An earlier miss in Japan wage growth (-3% YoY vs -2% expected) continued the global dovish pivot, as the BOJ is now expected to end its negative rate policy closer to September rather than in April. The JPY sold off back to 146, and the Nikkei has climbed to 35-year highs, and on the verge of eclipsing its record highs from the much maligned ‘bubble-era’. Japanese stocks have once again been the standout outperformer YTD, ratcheting nearly ~5% gains and even ~1.5% on an FX-adjusted basis, far outperforming other developed markets globally (US flat, Europe -1.7%, China -5.5%).

Activity was healthy across most asset classes, but price action was well contained on a lack of market moving data, and traders doing some final position rebalancings ahead of today’s CPI. Fed’s Williams tried to inject some hawkish messaging on the Fed’s balance sheet, stating that they “don’t seem to be close to the point” on when the FOMC will “stop the decline in the size of the balance sheet”, and that “I expect that we will need to maintain a restrictive stance of policy for some time to fully achieve our goals, and it will only be appropriate to dial back the degree of policy restraint when we are confident that inflation is moving towards 2% on a sustained basis. However, the market is well immunized against these deliberate but feeble attempts to tighten financial conditions, with the March meeting still pricing in nearly 70% of a cut.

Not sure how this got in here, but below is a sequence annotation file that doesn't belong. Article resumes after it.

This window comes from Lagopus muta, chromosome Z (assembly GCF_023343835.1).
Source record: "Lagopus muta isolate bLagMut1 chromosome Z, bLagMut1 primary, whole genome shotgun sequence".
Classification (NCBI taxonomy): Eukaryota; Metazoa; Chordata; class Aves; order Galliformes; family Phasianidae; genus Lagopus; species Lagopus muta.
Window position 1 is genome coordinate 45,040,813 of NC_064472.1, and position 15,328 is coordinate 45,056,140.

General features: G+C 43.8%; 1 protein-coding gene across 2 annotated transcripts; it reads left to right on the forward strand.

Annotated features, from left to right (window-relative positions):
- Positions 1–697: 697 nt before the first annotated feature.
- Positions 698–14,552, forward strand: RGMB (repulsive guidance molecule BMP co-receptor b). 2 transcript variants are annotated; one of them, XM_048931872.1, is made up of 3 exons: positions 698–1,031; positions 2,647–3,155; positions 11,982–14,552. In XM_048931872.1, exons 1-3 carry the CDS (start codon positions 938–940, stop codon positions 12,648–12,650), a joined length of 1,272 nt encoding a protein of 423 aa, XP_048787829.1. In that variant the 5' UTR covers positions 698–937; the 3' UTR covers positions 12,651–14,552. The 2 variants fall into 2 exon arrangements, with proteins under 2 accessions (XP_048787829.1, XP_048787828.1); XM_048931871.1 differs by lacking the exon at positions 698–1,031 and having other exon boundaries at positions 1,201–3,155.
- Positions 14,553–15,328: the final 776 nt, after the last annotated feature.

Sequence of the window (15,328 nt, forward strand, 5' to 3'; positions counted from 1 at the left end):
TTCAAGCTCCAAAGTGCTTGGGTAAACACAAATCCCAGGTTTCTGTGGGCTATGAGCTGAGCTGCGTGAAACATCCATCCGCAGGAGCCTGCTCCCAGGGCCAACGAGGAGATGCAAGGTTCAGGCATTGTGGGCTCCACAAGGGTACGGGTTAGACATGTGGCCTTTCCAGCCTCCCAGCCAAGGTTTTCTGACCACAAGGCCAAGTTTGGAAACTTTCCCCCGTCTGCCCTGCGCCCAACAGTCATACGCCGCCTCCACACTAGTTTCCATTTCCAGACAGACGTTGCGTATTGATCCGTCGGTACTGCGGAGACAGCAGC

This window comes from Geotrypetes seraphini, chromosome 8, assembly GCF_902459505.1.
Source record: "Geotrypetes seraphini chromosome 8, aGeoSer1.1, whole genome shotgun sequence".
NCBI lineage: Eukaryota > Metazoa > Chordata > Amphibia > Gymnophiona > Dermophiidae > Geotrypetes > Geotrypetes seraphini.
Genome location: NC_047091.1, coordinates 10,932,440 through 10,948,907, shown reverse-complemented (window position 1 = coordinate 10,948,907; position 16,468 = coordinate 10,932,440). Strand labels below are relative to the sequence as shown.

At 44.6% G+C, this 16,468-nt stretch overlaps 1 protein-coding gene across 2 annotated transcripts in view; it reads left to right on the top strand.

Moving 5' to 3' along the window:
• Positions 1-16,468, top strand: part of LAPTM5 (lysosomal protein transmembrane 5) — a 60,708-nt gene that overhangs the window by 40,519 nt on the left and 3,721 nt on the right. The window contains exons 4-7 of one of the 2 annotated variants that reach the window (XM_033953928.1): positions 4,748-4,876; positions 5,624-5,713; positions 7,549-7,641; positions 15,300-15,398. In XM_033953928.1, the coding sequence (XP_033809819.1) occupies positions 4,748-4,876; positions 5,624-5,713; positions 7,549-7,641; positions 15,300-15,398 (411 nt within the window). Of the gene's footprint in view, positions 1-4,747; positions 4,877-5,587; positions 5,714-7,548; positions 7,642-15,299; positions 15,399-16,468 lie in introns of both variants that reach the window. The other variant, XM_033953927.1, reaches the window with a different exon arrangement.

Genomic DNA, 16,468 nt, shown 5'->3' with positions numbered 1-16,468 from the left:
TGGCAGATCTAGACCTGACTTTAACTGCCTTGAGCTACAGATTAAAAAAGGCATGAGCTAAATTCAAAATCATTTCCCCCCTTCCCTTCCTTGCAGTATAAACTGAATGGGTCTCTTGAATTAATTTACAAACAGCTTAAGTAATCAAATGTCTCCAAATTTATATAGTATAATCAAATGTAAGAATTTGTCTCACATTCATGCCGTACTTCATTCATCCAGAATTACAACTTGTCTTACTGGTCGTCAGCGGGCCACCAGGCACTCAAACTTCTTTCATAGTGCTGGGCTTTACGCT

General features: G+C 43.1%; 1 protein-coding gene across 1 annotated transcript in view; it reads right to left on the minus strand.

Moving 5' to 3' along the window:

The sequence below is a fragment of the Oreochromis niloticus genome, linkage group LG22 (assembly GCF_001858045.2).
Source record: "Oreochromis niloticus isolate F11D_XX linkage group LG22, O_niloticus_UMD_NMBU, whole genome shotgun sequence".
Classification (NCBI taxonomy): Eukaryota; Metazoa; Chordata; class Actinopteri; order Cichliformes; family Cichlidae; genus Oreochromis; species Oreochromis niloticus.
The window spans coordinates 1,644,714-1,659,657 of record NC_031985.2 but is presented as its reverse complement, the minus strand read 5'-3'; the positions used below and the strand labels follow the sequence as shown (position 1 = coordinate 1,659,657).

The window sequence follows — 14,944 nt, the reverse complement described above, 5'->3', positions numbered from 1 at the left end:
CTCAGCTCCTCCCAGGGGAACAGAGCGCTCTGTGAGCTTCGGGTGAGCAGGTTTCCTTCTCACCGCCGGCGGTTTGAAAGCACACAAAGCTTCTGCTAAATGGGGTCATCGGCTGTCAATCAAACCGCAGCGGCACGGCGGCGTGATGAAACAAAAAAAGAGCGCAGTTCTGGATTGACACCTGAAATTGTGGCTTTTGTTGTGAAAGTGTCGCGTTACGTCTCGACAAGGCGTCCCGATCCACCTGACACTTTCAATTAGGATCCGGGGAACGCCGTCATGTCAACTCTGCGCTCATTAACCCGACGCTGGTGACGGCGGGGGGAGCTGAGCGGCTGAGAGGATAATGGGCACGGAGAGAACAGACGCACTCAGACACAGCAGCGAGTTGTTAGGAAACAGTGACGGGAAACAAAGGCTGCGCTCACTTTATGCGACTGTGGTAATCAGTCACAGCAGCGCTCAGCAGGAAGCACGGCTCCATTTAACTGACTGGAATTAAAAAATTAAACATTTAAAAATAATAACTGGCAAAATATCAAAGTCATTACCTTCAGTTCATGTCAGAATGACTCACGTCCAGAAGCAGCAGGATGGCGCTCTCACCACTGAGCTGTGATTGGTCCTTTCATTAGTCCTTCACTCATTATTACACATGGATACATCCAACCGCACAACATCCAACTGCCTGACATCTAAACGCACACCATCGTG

Furthermore, similar to the comments from PIMCO we touched on earlier, we are seeing more large financial institutions making explicit calls for steeper than expected cuts in 2024, with JPM the latest to jump into the fray calling for the market’s 150bp of cuts as merely a ‘central case’, and that a bad economic outcome would see “quite a bit bigger than that”. So after the Fed pivot, should we be expecting to see a Wall Street pivot as well as a follow-through? Today’s CPI release should be a key piece to that narrative depending on where it ultimately comes in (0.3% Core, with strength expected in services and offset by soft goods prices).

In crypto, the big day is finally upon us, with the SEC finally approving the first batch of (11) eligible spot ETFs including offerings from Blackrock, ARk 21, Fidelity, Invesco, and VanEck. The vote was apparently a close one, passing 3–2 with SEC Chair Gensler acting as the deciding vote with his blessing (say what?), while Republican Commissioners gave dissenting votes.

Naturally, the SEC Chair would not let the decision go gentle into that good night, and caveated the statement with reiterations that they “did not approve or endorse bitcoin”, and that bitcoin remains “primarily a speculative, volatile asset that’s also used for illicit activity”, and that today’s actions “in no way signal the commission’s willingness to approve listing standards for crypto asset securities”, amongst other push-backs. Just in case we weren’t clear how he really feels about the issue!

Price action has been relatively muted, with spot still sub $47k without a lot of ‘selling the news’ or FOMO-ing into the asset, as perhaps yesterday’s ‘hacked’ tweet already did released a lot of the gamma risk ahead of time. ETH was the standout performer following a long period of underperformance vs BTC, as the focus will now be on Ethereum-based spot ETFs, so we get to do this merry-go-round once again with the SEC in the near future.

And on that, a warm welcome to crypto to our dear TradFi friends, and may you stay and look-around for a long time!

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